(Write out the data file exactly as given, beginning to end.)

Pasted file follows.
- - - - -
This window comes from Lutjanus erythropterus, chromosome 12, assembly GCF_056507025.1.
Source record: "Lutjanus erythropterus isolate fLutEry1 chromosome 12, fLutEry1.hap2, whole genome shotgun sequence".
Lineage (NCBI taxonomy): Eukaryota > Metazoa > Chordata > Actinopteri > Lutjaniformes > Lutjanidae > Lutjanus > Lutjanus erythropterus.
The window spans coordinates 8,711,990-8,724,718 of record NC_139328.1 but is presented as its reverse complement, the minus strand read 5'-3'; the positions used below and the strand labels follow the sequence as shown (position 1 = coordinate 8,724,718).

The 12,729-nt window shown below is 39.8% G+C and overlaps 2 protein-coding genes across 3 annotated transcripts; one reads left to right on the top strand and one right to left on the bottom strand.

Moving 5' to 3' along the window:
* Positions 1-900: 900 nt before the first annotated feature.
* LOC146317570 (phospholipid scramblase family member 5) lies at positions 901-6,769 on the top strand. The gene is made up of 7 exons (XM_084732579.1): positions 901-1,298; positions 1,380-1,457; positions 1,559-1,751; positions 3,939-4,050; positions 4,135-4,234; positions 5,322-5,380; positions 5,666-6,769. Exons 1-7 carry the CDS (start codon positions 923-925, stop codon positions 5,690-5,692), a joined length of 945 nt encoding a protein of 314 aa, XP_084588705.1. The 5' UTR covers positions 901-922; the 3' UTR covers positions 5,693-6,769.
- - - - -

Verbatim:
This window comes from Lutjanus erythropterus, chromosome 12, assembly GCF_056507025.1.
Source record: "Lutjanus erythropterus isolate fLutEry1 chromosome 12, fLutEry1.hap2, whole genome shotgun sequence".
Lineage (NCBI taxonomy): Eukaryota > Metazoa > Chordata > Actinopteri > Lutjaniformes > Lutjanidae > Lutjanus > Lutjanus erythropterus.
The window spans coordinates 8,711,990-8,724,718 of record NC_139328.1 but is presented as its reverse complement, the minus strand read 5'-3'; the positions used below and the strand labels follow the sequence as shown (position 1 = coordinate 8,724,718).

The 12,729-nt window shown below is 39.8% G+C and overlaps 2 protein-coding genes across 3 annotated transcripts; one reads left to right on the top strand and one right to left on the bottom strand.

Moving 5' to 3' along the window:
* Positions 1-900: 900 nt before the first annotated feature.
* LOC146317570 (phospholipid scramblase family member 5) lies at positions 901-6,769 on the top strand. The gene is made up of 7 exons (XM_084732579.1): positions 901-1,298; positions 1,380-1,457; positions 1,559-1,751; positions 3,939-4,050; positions 4,135-4,234; positions 5,322-5,380; positions 5,666-6,769. Exons 1-7 carry the CDS (start codon positions 923-925, stop codon positions 5,690-5,692), a joined length of 945 nt encoding a protein of 314 aa, XP_084588705.1. The 5' UTR covers positions 901-922; the 3' UTR covers positions 5,693-6,769.